But even that gives the private sector too much credit. Remember that the private sector includes health care, social assistance, and education, all areas which receive a lot of government support.***
Most of the industries which had positive job growth over the past ten years were in the HealthEdGov sector. In fact, financial job growth was nearly nonexistent once we take out the health insurers.
Let me finish with a final chart.
Without a decade of growing government support from rising health and education spending and soaring budget deficits, the labor market would have been flat on its back.
Indeed, Robert Reich lamented this month:
America’s biggest — and only major — jobs program is the U.S. military.
Back to my January essay:
Raw Story argues that the U.S. is building a largely military economy:
The use of the military-industrial complex as a quick, if dubious, way of jump-starting the economy is nothing new, but what is amazing is the divergence between the military economy and the civilian economy, as shown by this New York Times chart.
In the past nine years, non-industrial production in the US has declined by some 19 percent. It took about four years for manufacturing to return to levels seen before the 2001 recession — and all those gains were wiped out in the current recession.
By contrast, military manufacturing is now 123 percent greater than it was in 2000 — it has more than doubled while the rest of the manufacturing sector has been shrinking…
It’s important to note the trajectory — the military economy is nearly three times as large, proportionally to the rest of the economy, as it was at the beginning of the Bush administration. And it is the only manufacturing sector showing any growth. Extrapolate that trend, and what do you get?
The change in leadership in Washington does not appear to be abating that trend…
So most of the job creation has been by the public sector. But because the job creation has been financed with loans from China and private banks, trillions in unnecessary interest charges have been incurred by the U.S.And this shows military versus non-military durable goods shipments:
[Click here to view full image.]
So we’re running up our debt (which will eventually decrease economic growth), but the only jobs we’re creating are military and other public sector jobs.
PhD economist Dean Baker points out that America’s massive military spending on unnecessary and unpopular wars lowers economic growth and increases unemployment:
Defense spending means that the government is pulling away resources from the uses determined by the market and instead using them to buy weapons and supplies and to pay for soldiers and other military personnel. In standard economic models, defense spending is a direct drain on the economy, reducing efficiency, slowing growth and costing jobs.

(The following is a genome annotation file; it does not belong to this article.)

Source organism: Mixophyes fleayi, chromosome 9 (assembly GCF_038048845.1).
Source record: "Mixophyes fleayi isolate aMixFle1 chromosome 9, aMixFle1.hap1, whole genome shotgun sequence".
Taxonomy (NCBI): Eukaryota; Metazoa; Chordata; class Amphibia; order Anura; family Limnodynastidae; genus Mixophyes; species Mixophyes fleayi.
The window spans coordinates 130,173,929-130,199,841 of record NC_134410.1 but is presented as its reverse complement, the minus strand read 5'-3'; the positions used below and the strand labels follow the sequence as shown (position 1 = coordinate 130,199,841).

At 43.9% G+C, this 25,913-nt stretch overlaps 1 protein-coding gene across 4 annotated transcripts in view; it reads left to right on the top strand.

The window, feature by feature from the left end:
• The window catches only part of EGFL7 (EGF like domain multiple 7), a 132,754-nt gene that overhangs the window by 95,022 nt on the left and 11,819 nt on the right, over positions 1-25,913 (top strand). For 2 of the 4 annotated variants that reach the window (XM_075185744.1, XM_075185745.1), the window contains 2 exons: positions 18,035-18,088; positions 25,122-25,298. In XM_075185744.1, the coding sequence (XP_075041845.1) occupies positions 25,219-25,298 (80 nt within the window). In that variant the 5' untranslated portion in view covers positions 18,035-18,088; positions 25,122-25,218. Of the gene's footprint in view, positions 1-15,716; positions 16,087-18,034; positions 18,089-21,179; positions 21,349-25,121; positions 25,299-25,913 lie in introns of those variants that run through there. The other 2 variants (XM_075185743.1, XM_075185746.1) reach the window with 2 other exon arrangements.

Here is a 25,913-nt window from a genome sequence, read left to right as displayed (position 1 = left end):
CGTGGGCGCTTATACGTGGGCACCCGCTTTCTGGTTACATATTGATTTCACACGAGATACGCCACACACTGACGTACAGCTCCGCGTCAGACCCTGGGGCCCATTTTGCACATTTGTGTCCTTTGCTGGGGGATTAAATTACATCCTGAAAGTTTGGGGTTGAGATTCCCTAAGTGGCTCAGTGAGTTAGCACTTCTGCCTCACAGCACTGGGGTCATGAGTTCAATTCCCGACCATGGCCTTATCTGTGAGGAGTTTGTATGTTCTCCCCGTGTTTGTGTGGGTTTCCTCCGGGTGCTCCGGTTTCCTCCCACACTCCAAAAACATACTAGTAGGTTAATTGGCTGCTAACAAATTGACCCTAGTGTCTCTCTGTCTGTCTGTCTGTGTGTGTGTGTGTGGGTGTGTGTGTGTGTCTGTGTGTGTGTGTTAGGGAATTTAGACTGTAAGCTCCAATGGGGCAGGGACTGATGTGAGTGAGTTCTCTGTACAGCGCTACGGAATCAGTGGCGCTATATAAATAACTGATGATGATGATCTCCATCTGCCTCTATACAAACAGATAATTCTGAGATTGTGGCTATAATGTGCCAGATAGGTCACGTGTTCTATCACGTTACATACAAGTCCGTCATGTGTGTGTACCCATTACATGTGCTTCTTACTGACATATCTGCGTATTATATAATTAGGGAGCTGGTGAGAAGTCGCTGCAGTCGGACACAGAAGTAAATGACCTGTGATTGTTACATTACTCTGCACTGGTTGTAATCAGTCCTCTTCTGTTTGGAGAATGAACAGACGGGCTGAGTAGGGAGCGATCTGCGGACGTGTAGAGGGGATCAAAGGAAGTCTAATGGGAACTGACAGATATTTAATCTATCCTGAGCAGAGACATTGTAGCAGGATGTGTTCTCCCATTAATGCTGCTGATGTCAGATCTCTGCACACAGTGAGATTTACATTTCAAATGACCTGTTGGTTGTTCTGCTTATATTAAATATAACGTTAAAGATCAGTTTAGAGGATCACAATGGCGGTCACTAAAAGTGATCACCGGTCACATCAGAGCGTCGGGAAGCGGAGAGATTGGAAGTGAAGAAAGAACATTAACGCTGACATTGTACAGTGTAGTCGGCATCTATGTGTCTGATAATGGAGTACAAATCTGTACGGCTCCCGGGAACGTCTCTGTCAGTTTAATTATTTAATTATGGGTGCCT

A few years ago, the Center for Economic and Policy Research commissioned Global Insight, one of the leading economic modeling firms, to project the impact of a sustained increase in defense spending equal to 1.0 percentage point of GDP. This was roughly equal to the cost of the Iraq War.
Global Insight’s model projected that after 20 years the economy would be about 0.6 percentage points smaller as a result of the additional defense spending. Slower growth would imply a loss of almost 700,000 jobs compared to a situation in which defense spending had not been increased. Construction and manufacturing were especially big job losers in the projections, losing 210,000 and 90,000 jobs, respectively.
The scenario we asked Global Insight [recognized as the most consistently accurate forecasting company in the world] to model turned out to have vastly underestimated the increase in defense spending associated with current policy. In the most recent quarter, defense spending was equal to 5.6 percent of GDP. By comparison, before the September 11th attacks, the Congressional Budget Office projected that defense spending in 2009 would be equal to just 2.4 percent of GDP. Our post-September 11th build-up was equal to 3.2 percentage points of GDP compared to the pre-attack baseline. This means that the Global Insight projections of job loss are far too low…
The projected job loss from this increase in defense spending would be close to 2 million. In other words, the standard economic models that project job loss from efforts to stem global warming also project that the increase in defense spending since 2000 will cost the economy close to 2 million jobs in the long run.
The Political Economy Research Institute at the University of Massachusetts, Amherst has also shown that non-military spending creates more jobs than military spending.
So we’re running up our debt – which will eventually decrease economic growth – and creating many fewer jobs than if we spent the money on non-military purposes.
As I wrote last month:
It is ironic that America’s huge military spending is what made us an empire … but our huge military is what is bankrupting us … thus destroying our status as an empire.